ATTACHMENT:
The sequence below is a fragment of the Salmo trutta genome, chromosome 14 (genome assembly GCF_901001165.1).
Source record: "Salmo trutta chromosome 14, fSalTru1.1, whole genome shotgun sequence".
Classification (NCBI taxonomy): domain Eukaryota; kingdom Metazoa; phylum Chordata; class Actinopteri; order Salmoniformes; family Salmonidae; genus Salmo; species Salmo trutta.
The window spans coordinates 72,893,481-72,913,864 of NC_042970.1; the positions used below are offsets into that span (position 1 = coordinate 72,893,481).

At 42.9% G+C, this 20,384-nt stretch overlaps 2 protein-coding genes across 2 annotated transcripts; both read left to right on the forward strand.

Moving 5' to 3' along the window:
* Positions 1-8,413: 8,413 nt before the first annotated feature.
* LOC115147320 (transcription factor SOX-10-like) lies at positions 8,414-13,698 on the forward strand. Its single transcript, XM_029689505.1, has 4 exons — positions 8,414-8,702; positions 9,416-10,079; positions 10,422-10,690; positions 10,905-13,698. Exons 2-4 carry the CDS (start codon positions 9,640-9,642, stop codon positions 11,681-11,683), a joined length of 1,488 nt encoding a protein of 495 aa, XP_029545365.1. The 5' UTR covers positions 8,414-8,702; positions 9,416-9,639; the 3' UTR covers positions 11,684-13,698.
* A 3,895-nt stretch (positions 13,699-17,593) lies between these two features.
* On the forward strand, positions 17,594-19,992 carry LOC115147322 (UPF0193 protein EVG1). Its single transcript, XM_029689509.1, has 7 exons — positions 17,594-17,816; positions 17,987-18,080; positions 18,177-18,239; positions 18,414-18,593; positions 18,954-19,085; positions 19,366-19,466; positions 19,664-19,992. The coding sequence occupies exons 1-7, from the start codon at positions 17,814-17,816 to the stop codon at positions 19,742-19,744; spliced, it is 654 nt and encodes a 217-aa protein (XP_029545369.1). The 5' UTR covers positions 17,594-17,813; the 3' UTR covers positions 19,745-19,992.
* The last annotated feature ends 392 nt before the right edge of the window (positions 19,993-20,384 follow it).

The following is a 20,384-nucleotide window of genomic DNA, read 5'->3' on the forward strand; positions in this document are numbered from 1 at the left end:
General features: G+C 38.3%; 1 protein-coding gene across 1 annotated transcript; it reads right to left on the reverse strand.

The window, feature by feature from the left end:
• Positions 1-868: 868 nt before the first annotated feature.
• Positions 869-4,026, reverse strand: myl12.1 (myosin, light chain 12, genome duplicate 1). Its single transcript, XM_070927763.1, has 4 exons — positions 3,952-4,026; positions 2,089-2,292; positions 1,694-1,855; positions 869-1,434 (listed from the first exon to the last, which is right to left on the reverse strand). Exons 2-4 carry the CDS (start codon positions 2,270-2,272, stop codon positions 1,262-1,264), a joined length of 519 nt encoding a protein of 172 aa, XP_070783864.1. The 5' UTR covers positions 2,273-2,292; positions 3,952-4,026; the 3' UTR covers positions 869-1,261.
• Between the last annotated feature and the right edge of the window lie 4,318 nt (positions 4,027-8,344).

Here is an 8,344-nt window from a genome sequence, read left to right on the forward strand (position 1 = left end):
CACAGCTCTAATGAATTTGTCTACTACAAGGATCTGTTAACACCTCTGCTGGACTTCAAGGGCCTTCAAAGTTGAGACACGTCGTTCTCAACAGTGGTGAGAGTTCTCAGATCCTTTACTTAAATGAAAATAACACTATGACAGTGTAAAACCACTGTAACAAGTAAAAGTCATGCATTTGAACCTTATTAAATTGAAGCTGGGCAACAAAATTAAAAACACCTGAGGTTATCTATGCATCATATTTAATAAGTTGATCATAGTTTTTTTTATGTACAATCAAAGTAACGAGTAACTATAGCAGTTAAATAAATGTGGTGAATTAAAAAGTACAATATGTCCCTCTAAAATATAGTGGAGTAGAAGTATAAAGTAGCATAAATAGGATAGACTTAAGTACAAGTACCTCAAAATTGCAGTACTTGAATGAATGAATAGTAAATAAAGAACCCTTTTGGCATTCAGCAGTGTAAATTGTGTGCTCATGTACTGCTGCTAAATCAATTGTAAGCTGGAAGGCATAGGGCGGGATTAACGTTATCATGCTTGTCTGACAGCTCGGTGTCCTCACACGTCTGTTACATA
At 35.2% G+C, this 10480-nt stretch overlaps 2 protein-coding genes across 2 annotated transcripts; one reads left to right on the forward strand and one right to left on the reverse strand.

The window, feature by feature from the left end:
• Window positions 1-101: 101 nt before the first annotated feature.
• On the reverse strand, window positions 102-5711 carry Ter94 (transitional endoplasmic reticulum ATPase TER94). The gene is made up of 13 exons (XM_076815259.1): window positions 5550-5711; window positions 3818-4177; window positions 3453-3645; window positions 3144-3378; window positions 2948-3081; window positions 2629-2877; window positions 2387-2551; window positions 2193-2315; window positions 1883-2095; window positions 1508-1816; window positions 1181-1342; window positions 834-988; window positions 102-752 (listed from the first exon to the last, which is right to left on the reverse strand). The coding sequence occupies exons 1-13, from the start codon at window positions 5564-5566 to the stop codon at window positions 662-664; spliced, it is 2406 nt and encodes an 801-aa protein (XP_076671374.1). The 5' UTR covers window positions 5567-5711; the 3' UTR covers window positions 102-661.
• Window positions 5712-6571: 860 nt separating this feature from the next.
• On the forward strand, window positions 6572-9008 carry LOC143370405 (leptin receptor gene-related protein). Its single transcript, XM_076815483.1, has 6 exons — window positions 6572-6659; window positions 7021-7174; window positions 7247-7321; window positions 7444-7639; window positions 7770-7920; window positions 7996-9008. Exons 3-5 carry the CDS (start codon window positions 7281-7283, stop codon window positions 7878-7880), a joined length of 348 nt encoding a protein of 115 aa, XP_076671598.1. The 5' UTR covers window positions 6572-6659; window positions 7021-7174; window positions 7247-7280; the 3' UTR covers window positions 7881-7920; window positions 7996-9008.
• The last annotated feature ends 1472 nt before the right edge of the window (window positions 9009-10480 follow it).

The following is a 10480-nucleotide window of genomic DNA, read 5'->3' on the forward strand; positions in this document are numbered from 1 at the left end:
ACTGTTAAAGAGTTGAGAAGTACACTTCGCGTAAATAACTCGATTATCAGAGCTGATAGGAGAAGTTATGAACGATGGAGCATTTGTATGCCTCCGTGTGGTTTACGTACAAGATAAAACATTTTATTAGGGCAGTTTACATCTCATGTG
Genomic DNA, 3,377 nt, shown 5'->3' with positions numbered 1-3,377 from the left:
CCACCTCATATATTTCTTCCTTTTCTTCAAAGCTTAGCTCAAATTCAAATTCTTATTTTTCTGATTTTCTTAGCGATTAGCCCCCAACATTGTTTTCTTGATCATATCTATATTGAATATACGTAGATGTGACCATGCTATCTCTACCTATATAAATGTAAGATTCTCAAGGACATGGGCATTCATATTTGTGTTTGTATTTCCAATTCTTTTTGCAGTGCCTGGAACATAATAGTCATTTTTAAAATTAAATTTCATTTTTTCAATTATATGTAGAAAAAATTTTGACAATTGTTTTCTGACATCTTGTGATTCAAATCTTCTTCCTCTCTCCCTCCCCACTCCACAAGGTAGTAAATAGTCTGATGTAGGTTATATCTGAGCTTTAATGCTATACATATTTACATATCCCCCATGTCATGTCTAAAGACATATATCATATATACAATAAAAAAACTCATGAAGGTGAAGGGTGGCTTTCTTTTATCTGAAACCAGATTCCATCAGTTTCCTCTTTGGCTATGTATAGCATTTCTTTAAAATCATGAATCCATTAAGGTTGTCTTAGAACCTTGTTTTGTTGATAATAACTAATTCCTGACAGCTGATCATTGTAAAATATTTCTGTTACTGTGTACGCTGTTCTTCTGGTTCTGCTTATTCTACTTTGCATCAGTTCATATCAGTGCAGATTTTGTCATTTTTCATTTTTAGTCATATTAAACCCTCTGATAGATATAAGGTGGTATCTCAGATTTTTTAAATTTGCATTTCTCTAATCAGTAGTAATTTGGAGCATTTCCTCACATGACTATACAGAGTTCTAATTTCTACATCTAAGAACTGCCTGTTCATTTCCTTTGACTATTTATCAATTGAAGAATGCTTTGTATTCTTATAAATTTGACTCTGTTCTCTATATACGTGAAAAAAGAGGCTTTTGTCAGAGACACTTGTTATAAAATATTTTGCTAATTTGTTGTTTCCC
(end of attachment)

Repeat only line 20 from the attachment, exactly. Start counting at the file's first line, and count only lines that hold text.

At 35.2% G+C, this 10480-nt stretch overlaps 2 protein-coding genes across 2 annotated transcripts; one reads left to right on the forward strand and one right to left on the reverse strand.